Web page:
5 THINGS TO DO WHEN YOU ARE FIRED, PUSHED DOWN, OR FORCED OUT

By Anna Seacat

Seacat - Fired Pushed Down Forced OutWhether in the form of a termination, lost client, or failed pitch, I have yet to meet a leader who has not felt the sting of a major career set-back.  Mine occurred a decade ago, but I survived the challenge, and my career is better off because of it.   I was reminded of this turning-lemons-into-lemonade mentality while reading the new February issue of Fast Company, wherein the recently fired manager of Lady Gaga, Troy Carter, shared how he has remained successful despite being fired several times by major players in the entertainment industry.  Below is a brief summary of the 5 key takeaways:

#1 DON’T BE SCARED TO PICK UP A SCRAP OFF OF SOMEONE’S CUTTING ROOM FLOOR.

After being fired by Eve, Troy Carter decided to sign on Lady Gaga as a client.  However, at the time, Gaga was an unknown artist, who had just been dropped by @DefJamRecords.  Coupled with this fact and the artist’s odd style, most managers would have (and did) turn her away.  However, Carter explained that part of being a survivor is seeing opportunity where others see scrap.

#2 DON’T BE AFRAID TO GIVE AWAY YOUR TALENTS (at least temporarily).

When Carter couldn’t get Gaga’s first single on the radio, he began to engage fans by “pumping out homespun content on YouTube” (Sacks, 2014, p. 80).  Although artists have come around and now see the value in giving fans free content via social media, at the time that Carter began to post Gaga’s music videos on YouTube, the rest of the industry was cursing the medium.  He argued that when you are just starting out or have been pushed down, working for free will create a valuable network of supporters.

#3 CONSIDER WORKING AND INVESTING IN OUTSIDE INDUSTRIES

Early on in his career, Troy Carter was fired by Will Smith’s camp, next Eve, and most recently Lady Gaga.  He credits his willingness to a set aside a portion of his capital and energy to projects in other industries as one of his safety nets.  In fact, while working for Gaga, Carter was dabbling in the technology industry by investing and consulting tech start-ups.  So, when Gaga cut him loose, he had laid the foundation to jump into several profitable projects.

#4 BE WILLING TO MOVE OUT OF YOUR COMFORT ZONE

In the Fast Company article, Carter noted that most professionals are comfortable with how business is done in their industry.  However, when he or one of his clients are low on the totem pole or on the rebound, he looks for alternative and unconventional ways of conducting business.  As a result, his willingness to try new things has earned him a reputation for being cutting-edge.  In fact, he is credited for moving the music industry into the social media realm.

#5 ACCEPT THAT YOUR COMEBACK WILL TAKE TIME

Troy Carter admitted that losing the Gaga account was an emotional set-back.  And, even though he is incorporating all of the rebound tactics above, he admitted that his comeback will take time.  However, he values the time involved in building a successful career.  Carter’s current book of business is not anywhere close to the level that Lady Gaga is, but he refuses to use his industry networks to rocket his clients to the top of mass media.  He explained that, while a recently dismissed executive or a no-name artist may want to reach the top immediately, he aims for his and his clients’ success to be “slow-bake versus microwave” (p. 104), because only then can the success be sustained  through down-turns.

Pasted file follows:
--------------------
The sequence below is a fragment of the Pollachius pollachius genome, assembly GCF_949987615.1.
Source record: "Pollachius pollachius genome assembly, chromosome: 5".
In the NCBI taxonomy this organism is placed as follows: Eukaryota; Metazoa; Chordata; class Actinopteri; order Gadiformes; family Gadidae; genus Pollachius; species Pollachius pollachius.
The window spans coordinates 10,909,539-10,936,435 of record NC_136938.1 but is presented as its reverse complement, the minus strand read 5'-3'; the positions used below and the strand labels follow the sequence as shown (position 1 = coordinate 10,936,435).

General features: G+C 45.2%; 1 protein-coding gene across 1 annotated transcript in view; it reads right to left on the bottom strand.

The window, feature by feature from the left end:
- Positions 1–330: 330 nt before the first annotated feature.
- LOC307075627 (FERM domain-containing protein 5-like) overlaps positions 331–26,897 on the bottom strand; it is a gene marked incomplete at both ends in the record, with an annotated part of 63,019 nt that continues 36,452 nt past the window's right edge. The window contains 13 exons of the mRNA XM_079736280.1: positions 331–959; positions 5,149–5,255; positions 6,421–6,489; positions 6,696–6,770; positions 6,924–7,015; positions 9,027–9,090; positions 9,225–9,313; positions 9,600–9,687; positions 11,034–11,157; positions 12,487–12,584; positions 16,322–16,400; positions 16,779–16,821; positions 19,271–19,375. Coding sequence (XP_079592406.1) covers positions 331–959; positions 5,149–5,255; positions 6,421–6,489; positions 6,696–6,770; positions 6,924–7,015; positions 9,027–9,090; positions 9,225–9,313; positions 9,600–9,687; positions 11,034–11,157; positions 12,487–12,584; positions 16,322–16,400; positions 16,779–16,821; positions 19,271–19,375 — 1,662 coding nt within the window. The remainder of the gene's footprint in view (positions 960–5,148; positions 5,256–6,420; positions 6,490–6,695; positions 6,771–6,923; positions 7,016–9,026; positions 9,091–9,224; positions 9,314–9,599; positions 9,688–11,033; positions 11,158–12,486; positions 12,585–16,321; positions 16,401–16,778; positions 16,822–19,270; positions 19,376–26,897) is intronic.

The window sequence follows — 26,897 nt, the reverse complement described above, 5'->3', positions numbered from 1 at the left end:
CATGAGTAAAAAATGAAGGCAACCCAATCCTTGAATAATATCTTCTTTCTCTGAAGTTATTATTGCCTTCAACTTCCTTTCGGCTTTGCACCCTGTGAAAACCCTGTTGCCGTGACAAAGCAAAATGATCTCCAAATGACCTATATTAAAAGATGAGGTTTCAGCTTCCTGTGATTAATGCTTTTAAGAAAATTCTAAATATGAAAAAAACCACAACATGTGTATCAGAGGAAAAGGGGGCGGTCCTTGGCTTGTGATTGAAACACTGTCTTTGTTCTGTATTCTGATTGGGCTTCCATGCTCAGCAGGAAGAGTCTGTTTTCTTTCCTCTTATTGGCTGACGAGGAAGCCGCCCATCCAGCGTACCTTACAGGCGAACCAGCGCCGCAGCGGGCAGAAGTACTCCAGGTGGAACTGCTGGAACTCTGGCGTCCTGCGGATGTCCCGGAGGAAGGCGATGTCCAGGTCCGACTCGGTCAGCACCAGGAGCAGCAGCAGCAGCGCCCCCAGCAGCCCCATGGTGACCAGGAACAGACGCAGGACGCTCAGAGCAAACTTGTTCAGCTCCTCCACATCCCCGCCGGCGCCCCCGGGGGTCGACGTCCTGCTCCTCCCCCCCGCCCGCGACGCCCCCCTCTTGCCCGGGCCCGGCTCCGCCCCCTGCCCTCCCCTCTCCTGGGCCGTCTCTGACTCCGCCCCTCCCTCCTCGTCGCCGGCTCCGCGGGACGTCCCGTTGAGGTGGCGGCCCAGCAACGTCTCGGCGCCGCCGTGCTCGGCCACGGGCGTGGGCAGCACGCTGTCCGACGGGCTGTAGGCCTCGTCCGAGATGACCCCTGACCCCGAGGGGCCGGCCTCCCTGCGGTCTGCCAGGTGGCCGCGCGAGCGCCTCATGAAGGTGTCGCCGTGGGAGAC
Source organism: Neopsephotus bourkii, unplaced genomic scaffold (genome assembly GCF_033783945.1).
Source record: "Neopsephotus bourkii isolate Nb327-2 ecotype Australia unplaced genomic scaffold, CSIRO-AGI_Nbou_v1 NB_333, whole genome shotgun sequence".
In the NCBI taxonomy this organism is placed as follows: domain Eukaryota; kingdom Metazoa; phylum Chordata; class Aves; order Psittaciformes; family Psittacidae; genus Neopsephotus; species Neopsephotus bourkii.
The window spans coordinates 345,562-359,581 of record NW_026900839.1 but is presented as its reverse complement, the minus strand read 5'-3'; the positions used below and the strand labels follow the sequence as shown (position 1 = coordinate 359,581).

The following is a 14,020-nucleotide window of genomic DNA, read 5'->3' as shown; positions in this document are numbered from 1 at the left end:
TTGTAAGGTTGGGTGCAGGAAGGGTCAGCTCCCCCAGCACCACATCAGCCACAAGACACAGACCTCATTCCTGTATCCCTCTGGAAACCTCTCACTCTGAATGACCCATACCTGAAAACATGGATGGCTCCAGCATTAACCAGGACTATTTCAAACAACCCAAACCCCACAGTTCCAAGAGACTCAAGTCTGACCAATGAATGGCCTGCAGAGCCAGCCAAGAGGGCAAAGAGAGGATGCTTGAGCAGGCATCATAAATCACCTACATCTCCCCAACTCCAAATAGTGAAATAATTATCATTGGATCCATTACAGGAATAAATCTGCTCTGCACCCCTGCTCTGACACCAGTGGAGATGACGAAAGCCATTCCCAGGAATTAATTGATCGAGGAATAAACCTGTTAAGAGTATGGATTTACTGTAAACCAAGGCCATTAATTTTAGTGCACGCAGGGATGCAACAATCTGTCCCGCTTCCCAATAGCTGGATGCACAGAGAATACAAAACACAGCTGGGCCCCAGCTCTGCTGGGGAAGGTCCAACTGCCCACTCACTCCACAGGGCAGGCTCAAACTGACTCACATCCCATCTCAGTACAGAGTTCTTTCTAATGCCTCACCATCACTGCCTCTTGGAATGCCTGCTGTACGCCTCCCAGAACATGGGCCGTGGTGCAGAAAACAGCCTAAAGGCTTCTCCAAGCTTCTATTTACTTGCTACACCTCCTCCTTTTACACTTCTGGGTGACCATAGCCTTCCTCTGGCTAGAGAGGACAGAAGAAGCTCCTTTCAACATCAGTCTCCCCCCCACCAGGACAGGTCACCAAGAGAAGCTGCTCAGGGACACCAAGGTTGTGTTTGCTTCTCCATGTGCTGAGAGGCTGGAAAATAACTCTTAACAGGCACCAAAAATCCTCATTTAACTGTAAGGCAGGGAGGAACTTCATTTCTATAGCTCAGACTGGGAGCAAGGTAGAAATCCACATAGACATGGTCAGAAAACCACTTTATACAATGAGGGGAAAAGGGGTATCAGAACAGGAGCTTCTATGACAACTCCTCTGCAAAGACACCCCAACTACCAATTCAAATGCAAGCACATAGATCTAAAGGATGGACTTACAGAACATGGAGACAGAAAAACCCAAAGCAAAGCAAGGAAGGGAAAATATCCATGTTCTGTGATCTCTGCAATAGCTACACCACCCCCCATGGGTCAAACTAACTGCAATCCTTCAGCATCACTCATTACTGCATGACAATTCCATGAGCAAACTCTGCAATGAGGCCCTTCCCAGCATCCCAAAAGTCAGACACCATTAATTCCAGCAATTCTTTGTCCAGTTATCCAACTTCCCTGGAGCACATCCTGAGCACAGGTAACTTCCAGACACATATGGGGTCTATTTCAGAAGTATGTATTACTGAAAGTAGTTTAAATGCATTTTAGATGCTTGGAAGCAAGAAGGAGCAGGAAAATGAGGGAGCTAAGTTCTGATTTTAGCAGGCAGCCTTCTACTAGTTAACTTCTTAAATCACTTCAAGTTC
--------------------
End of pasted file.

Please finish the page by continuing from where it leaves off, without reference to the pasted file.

SUMMARY

It is understandably difficult for leaders to accept rejection, but perhaps accepting that the comeback will not happen overnight is the real challenge.  If you ever do find yourself packing a box and moving on, remember that whoever just dismissed you is surely not as well-known or influential as Lady Gaga.  And, yet, even her rejections are (slowly, but surely) on the rebound.

Do you have an inspiring story about being fired, losing a client, or being dismissed after a pitch?  Please send me a message to share with your fellow readers.  Cheers to rebounding.

References

Sacks, D. (2014, February). Step Up. Fast Company, 182, 78-80, 104.

2 comments

  1. Beautifully written, Anna. The scrap on the cutting room floor particularly resonated with me. It’s good to have a kindred spirit discussing how to fail forward with actionable steps. Bravo!

    1. Anna Seacat · · Reply

      So kind of you to take the time to read my post. To my loyal readers: The person who left this lovely comment has also recently written about what to do when you find yourself being “dismissed.” You can read her relevant article at – http://goo.gl/9fbYAB “The Art of Failure…” @AnnaSeacat

Tell me what you think.

Fill in your details below or click an icon to log in:

WordPress.com Logo

You are commenting using your WordPress.com account. Log Out / Change )

Twitter picture

You are commenting using your Twitter account. Log Out / Change )

Facebook photo

You are commenting using your Facebook account. Log Out / Change )

Google+ photo

You are commenting using your Google+ account. Log Out / Change )

Connecting to %s

Ethan McCarty

Digital strategy | Social business | People-centric biznology

Alana Harris Photography

some of my favorite photos and their stories

bantrr

A Friendly Debate about Modern B2B Marketing

%d bloggers like this: